REVIEW / FILM OPINION – With “The Third War”, Giovanni Aloi presents himself to the world as a gifted director endowed with a look of formidable insight. Cleverly linking the war film to the social and psychological drama, served by a perfect cast, “The Third War” is definitely a film of and for our time, in both its accuracy and its imperfection.
A film of full topicality
Like many, the film The Third War has long awaited its theatrical release. The first feature film by Italian director Giovanni Aloi, his film was initially screened at the 77th Venice Film Festival in 2020 in the Orizzonti section. Time has passed and its subject, its relevance, have they suffered? Not at all, the film remains hot news because he talks about the war, its concept, its eternity, and because he also talks about it in a very precise French framework, that of the reality of the Sentinel mission. This mission represents the participation of the army in urban areas in the Vigipirate plan, put in place since the terrorist attacks of January 2015.
A habit has therefore been acquired of seeing these armed military patrols in the streets, and it is this habit of looking as much as the daily life of these soldiers that the director wanted to question. He does so with great success: the choice of the Sentinel mission to constitute the experience setting is brilliant, the cast is perfect for characters as endearing as they are upset and overwhelming with loneliness, and its very promising achievement.
A war so far and so near
The action of The Third War takes place nowadays in Paris and its region, and in the eyes of three soldiers assigned to the Sentinel mission. Their mission is therefore to patrol the streets of the capital, monitor, and be ready in the face of any terrorist threat. This patrol is essentially composed of Sergeant Yasmine (Leïla Bekhti), Hicham (Karim Leklou) and Léo (Anthony Bajon). Yasmine is pregnant and hides it so she can pass the adjutant examination before giving birth. Hicham is a big mouth who hides the reality of his very short presence in Mali. Finally Léo is a young volunteer who does not really have a specific plan but seeks to be useful.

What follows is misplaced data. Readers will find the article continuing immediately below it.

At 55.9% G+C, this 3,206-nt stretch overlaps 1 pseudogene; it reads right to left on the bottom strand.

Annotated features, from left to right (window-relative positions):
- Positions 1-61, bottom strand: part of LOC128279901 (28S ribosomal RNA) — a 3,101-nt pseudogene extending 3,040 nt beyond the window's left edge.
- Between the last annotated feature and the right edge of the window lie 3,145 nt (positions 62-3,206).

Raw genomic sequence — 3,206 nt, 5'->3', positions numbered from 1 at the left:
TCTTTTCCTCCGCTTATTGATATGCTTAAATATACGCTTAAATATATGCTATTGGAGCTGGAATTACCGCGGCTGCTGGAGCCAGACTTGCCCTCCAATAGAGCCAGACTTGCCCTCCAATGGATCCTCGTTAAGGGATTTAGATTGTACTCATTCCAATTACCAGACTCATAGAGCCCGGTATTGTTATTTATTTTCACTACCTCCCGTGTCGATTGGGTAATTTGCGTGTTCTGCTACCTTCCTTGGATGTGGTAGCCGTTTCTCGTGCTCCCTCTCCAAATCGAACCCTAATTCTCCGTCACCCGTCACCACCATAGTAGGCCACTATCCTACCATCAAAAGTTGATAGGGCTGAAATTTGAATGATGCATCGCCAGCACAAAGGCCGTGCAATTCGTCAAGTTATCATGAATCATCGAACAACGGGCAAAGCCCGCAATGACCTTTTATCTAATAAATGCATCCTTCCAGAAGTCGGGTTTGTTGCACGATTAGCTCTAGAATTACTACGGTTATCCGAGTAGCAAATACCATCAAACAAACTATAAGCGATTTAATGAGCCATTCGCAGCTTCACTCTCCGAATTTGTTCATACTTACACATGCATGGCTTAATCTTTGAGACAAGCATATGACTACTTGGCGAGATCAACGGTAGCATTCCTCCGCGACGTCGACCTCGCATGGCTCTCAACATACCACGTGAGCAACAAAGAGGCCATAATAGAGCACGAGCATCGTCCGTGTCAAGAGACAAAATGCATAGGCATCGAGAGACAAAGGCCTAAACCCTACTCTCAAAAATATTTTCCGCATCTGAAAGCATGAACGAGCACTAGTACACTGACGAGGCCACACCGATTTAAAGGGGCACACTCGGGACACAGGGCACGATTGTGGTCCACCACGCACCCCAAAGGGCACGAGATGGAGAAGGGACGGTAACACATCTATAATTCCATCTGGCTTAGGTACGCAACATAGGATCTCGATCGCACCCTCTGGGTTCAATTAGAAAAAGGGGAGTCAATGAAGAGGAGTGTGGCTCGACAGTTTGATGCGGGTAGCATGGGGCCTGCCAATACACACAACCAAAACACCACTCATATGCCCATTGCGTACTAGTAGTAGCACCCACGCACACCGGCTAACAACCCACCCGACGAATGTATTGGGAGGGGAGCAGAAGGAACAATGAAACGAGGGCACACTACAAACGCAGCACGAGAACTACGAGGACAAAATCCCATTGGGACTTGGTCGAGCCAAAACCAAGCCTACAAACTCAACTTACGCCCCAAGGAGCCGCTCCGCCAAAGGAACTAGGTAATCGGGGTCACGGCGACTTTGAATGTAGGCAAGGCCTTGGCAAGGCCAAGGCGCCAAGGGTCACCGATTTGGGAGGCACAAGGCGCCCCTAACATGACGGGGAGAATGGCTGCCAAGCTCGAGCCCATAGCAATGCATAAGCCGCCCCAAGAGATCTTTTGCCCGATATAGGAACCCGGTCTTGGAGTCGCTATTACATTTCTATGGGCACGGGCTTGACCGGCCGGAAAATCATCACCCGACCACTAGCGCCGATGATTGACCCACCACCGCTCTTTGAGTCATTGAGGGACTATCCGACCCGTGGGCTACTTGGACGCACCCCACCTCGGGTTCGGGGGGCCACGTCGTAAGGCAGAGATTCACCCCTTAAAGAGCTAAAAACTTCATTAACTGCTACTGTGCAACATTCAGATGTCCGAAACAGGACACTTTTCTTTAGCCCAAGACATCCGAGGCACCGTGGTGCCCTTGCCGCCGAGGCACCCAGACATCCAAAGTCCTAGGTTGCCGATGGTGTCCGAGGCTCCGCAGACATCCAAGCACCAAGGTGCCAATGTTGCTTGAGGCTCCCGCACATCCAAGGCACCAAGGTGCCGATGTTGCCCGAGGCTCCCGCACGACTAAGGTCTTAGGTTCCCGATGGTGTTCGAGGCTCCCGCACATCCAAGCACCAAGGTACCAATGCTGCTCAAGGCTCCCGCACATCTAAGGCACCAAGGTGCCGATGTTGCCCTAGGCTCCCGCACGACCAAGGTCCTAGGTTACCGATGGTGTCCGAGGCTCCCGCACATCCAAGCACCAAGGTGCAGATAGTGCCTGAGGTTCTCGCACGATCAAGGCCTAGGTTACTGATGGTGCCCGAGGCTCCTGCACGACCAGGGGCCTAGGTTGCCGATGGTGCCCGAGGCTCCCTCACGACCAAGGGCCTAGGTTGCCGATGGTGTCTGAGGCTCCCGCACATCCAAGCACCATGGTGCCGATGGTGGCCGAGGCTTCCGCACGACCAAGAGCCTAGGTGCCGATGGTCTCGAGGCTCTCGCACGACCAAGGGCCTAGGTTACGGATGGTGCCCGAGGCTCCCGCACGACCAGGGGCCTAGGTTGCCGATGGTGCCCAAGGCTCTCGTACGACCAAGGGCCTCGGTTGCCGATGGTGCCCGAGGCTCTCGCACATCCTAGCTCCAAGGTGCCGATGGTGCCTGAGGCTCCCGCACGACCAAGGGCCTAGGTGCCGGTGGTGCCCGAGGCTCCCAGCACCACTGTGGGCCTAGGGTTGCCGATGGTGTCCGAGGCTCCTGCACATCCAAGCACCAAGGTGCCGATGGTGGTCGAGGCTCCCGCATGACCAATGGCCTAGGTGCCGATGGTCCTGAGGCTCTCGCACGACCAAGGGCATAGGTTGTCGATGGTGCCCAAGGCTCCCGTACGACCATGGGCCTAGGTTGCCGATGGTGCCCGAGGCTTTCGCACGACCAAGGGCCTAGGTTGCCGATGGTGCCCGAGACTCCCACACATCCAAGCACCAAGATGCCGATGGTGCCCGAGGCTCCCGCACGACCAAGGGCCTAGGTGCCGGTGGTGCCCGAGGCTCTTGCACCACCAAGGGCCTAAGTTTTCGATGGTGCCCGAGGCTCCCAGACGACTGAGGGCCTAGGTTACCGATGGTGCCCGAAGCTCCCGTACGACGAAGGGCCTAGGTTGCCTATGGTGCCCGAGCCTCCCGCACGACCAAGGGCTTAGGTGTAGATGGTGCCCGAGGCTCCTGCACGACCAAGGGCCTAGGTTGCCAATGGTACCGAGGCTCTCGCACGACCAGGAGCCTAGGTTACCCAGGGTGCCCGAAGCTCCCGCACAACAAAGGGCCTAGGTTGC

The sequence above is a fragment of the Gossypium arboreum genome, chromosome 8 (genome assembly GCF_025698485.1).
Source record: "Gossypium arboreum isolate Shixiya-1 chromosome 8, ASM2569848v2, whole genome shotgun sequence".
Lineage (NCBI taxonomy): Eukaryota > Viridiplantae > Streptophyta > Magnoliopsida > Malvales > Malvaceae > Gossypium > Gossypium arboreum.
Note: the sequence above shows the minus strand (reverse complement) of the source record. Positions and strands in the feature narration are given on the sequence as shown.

They have an enemy, terrorism, but where is this enemy? They patrol the streets but cannot intervene when they observe delinquency or violence, police missions. Despite their FAMAS slung over their shoulder, they are thus helpless and awaiting a conflict, an action, which never comes.
The inspiration comes in part from the very famous novel by Dino Buzzati The Desert of the Tartars, a story about the passage of time and the absurdity of war, and the expectation of a glorious, essential battle that does not come. But when it comes to cinema, we can quickly guess an influence of the neo-noir genre and of New Hollywood. And especially Taxi Driver by Martin Scorsese.
A brilliant new role for Anthony Bajon
Yasmine has her mind turned to her future motherhood, problematic vis-à-vis her professional ambition. Hicham has difficulty concealing his insecurity and his loneliness behind his aggressiveness. Leo seems the only one pretty well in his sneakers and straight in his boots – a little too much even – convinced that he has finally found his place in the world, convinced of an imminent war for which he stands ready.
In this role, Anthony Bajon is fascinating, remarkably at ease in his game of looks and postures. With subtlety, he lets paranoia rise in him and the desire for a splash. And despite his nascent madness, we get attached to the character. In an analogy with Martin Scorsese’s Travis Bickle, Giovanni Aloi’s Leo Corvard will also become attached to a girl, whom he has never seen but with whom he tries to exchange on the phone – which is what She refuses. He wants to save her, he wants to protect her, while she doesn’t ask for anything. Inside Leo’s head war is coming, it is even already there, and it will tragically end up existing but as a news item.
The development of the character is applied, precise and very successful, but we can regret that it overshadows the nonetheless perfect performances of Karim Leklou and Leïla Bekhti. Their characters brought an extended view to the film, a complexity of situations that could have accentuated its universality. Corn the narration seems to gradually forget their stories and that is regrettable.
A war cinema for an intimate drama
In the manner of Jarhead, The Third War tells the psychological effect of war, the one that knows neither beginning nor end, the one that haunts souls and takes on different …